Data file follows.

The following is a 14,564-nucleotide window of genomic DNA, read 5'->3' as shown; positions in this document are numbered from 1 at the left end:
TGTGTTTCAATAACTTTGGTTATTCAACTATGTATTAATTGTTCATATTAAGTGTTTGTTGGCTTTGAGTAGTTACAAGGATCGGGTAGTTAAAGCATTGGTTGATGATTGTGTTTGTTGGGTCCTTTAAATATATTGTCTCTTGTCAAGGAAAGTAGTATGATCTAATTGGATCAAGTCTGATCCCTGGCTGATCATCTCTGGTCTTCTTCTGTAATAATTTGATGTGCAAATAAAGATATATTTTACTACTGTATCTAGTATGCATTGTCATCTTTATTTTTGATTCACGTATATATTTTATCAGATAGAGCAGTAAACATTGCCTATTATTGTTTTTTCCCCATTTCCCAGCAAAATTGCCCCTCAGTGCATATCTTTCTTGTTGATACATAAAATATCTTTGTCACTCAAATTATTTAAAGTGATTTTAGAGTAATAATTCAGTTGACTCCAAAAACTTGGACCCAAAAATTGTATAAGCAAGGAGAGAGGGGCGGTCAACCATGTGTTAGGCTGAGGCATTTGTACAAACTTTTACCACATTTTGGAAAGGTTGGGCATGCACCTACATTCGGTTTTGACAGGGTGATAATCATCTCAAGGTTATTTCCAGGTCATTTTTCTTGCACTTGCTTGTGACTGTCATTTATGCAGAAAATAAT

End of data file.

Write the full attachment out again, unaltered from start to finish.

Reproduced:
The following is a 14,564-nucleotide window of genomic DNA, read 5'->3' as shown; positions in this document are numbered from 1 at the left end:
TGTGTTTCAATAACTTTGGTTATTCAACTATGTATTAATTGTTCATATTAAGTGTTTGTTGGCTTTGAGTAGTTACAAGGATCGGGTAGTTAAAGCATTGGTTGATGATTGTGTTTGTTGGGTCCTTTAAATATATTGTCTCTTGTCAAGGAAAGTAGTATGATCTAATTGGATCAAGTCTGATCCCTGGCTGATCATCTCTGGTCTTCTTCTGTAATAATTTGATGTGCAAATAAAGATATATTTTACTACTGTATCTAGTATGCATTGTCATCTTTATTTTTGATTCACGTATATATTTTATCAGATAGAGCAGTAAACATTGCCTATTATTGTTTTTTCCCCATTTCCCAGCAAAATTGCCCCTCAGTGCATATCTTTCTTGTTGATACATAAAATATCTTTGTCACTCAAATTATTTAAAGTGATTTTAGAGTAATAATTCAGTTGACTCCAAAAACTTGGACCCAAAAATTGTATAAGCAAGGAGAGAGGGGCGGTCAACCATGTGTTAGGCTGAGGCATTTGTACAAACTTTTACCACATTTTGGAAAGGTTGGGCATGCACCTACATTCGGTTTTGACAGGGTGATAATCATCTCAAGGTTATTTCCAGGTCATTTTTCTTGCACTTGCTTGTGACTGTCATTTATGCAGAAAATAAT